There are four basic subsystems for the project:
I picked up a cheap USB RFID card reader from Hong Kong using eBay. This device plugs into the USB port where it emulates a keyboard and any RFID card placed near it is read and output as multiple digits. The reader came with 5 cards. It works in Linux. This is a good start.
I also bought a Seeedstudio 125 KHz RFID reader from Little Bird Electronics; this is the reader used in the device. It reads the cards mentioned above and provides a 9600 bps serial output.
An electric strike is used to control the door locking and unlocking. When current is applied, the slot in the strike is allowed to move; otherwise it is locked in place.
Most electric strikes are installed in place of the existing fixed strike plate. That wasn't possible for us, because our door has a steel frame and the frame is too narrow for the commonly available strikes. After some research I found a strike which is attached behind the door frame.
This strike must be paired with a deadlatch behind the door, rather than a deadlock built into it. The Lockwood 001 deadlatch fits that requirement. It has a triangular shaped tongue rather than a cylindrical bolt. The tongue shape allows the door to close without touching the deadlatch. Also the 001 deadlatch can lock the knob closed so it cannot be opened from inside without a key. This is useful for security (even if a burglar gets in through a window, they cannot get out through the front door).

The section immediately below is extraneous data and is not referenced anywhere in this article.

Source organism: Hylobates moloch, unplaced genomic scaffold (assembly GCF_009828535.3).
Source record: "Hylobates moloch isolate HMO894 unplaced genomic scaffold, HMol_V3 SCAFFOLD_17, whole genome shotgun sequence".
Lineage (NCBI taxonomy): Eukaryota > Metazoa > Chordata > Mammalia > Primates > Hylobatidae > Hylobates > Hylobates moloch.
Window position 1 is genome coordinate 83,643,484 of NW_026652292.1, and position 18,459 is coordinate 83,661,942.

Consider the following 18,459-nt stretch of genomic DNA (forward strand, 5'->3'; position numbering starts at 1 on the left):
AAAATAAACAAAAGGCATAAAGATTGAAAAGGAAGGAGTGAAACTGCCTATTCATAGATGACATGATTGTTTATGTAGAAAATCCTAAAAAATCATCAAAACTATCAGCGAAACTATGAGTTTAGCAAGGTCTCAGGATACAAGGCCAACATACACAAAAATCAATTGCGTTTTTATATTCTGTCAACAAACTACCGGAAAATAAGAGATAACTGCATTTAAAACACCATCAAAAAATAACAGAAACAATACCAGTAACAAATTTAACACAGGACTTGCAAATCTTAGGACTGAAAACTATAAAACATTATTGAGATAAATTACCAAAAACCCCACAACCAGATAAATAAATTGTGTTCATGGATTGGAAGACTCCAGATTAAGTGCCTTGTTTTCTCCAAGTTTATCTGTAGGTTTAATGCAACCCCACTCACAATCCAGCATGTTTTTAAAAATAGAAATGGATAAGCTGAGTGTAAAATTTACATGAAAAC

Other RFID lock projects I have seen online do not provide this capability, but I consider it a necessary feature. It's very important to not be locked out during a power failure.
Providing battery backup power is probably the hardest part of the project. The electric strike requires 300mA of current at 12 volts for 5 seconds each time the door is opened. Ordinary 9v batteries cannot supply that amount of current. Furthermore, the Arduino needs to be powered on during an outage.
I chose a small 12v, 1300 mAH lead-acid cell from Jaycar. 12v batteries come in a variety of sizes and capacities; this one should be able to power the arduino through outages of several hours.
I wrote simple firmware to control the unit. It uses the SoftwareSerial module to read characters from the RFID reader. When a valid card is read, it compares the card number to the hardcoded (in flash) set of valid cards. If it was found, it powers the strike for 5 seconds. There is an audible click. During this time, the door can be pushed open.
The firmware also sends ASCII messages out the Arduino's serial port (i.e. USB). As this RFID door lock is a standalone device and it is not close to or plugged into a computer, the messages go nowhere. But it is there for future use.